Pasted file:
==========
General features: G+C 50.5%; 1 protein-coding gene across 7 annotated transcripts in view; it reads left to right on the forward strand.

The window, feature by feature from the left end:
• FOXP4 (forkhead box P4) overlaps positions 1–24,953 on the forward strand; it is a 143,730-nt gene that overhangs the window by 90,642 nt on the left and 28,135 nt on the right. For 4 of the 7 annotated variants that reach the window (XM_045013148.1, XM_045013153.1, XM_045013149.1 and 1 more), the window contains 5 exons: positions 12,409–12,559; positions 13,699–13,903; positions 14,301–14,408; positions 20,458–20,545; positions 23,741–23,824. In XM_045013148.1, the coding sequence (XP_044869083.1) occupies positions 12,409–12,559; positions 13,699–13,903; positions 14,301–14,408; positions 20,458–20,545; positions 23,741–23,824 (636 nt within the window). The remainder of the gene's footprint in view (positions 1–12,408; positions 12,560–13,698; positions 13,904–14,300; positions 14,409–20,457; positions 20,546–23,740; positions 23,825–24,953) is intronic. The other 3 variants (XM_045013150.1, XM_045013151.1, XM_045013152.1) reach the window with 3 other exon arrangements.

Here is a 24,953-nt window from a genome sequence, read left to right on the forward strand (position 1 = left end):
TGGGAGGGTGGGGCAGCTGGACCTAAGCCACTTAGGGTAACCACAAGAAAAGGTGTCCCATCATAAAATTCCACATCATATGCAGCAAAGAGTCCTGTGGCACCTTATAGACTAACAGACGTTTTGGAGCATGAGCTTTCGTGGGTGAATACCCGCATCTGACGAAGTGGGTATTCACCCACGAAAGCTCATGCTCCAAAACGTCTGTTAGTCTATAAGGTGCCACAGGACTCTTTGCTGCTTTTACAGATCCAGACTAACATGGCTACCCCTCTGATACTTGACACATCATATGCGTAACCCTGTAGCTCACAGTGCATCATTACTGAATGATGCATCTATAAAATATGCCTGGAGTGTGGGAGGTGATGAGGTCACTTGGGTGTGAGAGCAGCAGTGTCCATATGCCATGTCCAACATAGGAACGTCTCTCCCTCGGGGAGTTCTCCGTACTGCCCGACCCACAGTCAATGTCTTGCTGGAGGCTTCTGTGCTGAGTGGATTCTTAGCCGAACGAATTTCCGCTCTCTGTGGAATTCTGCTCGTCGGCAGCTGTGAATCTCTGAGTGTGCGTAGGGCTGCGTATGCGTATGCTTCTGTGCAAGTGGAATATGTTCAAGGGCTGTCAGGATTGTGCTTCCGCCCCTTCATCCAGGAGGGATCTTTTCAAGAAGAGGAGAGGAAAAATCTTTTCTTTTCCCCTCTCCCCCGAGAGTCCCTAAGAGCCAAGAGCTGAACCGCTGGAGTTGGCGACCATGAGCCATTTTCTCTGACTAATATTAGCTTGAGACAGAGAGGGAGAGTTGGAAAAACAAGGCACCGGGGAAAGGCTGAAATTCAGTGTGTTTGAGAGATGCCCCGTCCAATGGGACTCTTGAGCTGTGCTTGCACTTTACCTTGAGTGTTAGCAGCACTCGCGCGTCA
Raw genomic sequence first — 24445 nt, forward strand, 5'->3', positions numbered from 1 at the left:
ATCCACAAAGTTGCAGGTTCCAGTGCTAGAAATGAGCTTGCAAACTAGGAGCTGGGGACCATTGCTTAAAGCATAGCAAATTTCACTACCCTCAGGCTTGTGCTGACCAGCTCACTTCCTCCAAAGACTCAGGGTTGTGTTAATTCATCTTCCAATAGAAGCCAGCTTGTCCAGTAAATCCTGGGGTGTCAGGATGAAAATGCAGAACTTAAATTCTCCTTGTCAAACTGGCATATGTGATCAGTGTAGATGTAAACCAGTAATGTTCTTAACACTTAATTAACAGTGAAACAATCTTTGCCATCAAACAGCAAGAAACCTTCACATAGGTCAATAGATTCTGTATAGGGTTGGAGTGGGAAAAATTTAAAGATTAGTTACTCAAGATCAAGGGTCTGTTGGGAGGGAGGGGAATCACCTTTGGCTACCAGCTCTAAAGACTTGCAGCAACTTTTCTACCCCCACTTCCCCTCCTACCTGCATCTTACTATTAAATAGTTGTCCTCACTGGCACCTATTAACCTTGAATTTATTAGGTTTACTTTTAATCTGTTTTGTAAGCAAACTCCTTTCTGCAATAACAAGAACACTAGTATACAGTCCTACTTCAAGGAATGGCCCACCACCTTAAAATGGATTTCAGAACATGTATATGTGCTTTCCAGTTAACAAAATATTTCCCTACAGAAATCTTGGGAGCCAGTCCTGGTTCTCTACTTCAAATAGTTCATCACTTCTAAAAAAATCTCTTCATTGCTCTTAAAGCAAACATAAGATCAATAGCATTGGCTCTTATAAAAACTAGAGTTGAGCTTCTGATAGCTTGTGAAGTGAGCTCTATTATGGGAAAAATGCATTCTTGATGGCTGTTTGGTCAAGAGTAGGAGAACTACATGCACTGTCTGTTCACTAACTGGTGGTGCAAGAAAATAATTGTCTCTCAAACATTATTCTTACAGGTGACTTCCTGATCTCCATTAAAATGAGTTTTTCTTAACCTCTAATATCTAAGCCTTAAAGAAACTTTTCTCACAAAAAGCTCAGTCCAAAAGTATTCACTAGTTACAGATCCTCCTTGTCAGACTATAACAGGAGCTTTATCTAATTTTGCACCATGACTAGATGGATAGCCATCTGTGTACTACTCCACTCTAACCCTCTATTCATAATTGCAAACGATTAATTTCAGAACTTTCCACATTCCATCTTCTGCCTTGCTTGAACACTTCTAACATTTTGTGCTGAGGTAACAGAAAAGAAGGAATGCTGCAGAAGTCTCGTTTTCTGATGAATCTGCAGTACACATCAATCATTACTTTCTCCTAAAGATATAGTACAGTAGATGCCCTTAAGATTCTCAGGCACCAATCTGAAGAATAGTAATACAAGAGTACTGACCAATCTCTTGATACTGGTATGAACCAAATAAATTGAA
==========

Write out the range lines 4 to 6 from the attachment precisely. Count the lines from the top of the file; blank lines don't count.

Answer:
Here is a 24,953-nt window from a genome sequence, read left to right on the forward strand (position 1 = left end):
TGGGAGGGTGGGGCAGCTGGACCTAAGCCACTTAGGGTAACCACAAGAAAAGGTGTCCCATCATAAAATTCCACATCATATGCAGCAAAGAGTCCTGTGGCACCTTATAGACTAACAGACGTTTTGGAGCATGAGCTTTCGTGGGTGAATACCCGCATCTGACGAAGTGGGTATTCACCCACGAAAGCTCATGCTCCAAAACGTCTGTTAGTCTATAAGGTGCCACAGGACTCTTTGCTGCTTTTACAGATCCAGACTAACATGGCTACCCCTCTGATACTTGACACATCATATGCGTAACCCTGTAGCTCACAGTGCATCATTACTGAATGATGCATCTATAAAATATGCCTGGAGTGTGGGAGGTGATGAGGTCACTTGGGTGTGAGAGCAGCAGTGTCCATATGCCATGTCCAACATAGGAACGTCTCTCCCTCGGGGAGTTCTCCGTACTGCCCGACCCACAGTCAATGTCTTGCTGGAGGCTTCTGTGCTGAGTGGATTCTTAGCCGAACGAATTTCCGCTCTCTGTGGAATTCTGCTCGTCGGCAGCTGTGAATCTCTGAGTGTGCGTAGGGCTGCGTATGCGTATGCTTCTGTGCAAGTGGAATATGTTCAAGGGCTGTCAGGATTGTGCTTCCGCCCCTTCATCCAGGAGGGATCTTTTCAAGAAGAGGAGAGGAAAAATCTTTTCTTTTCCCCTCTCCCCCGAGAGTCCCTAAGAGCCAAGAGCTGAACCGCTGGAGTTGGCGACCATGAGCCATTTTCTCTGACTAATATTAGCTTGAGACAGAGAGGGAGAGTTGGAAAAACAAGGCACCGGGGAAAGGCTGAAATTCAGTGTGTTTGAGAGATGCCCCGTCCAATGGGACTCTTGAGCTGTGCTTGCACTTTACCTTGAGTGTTAGCAGCACTCGCGCGTCA
Raw genomic sequence first — 24445 nt, forward strand, 5'->3', positions numbered from 1 at the left: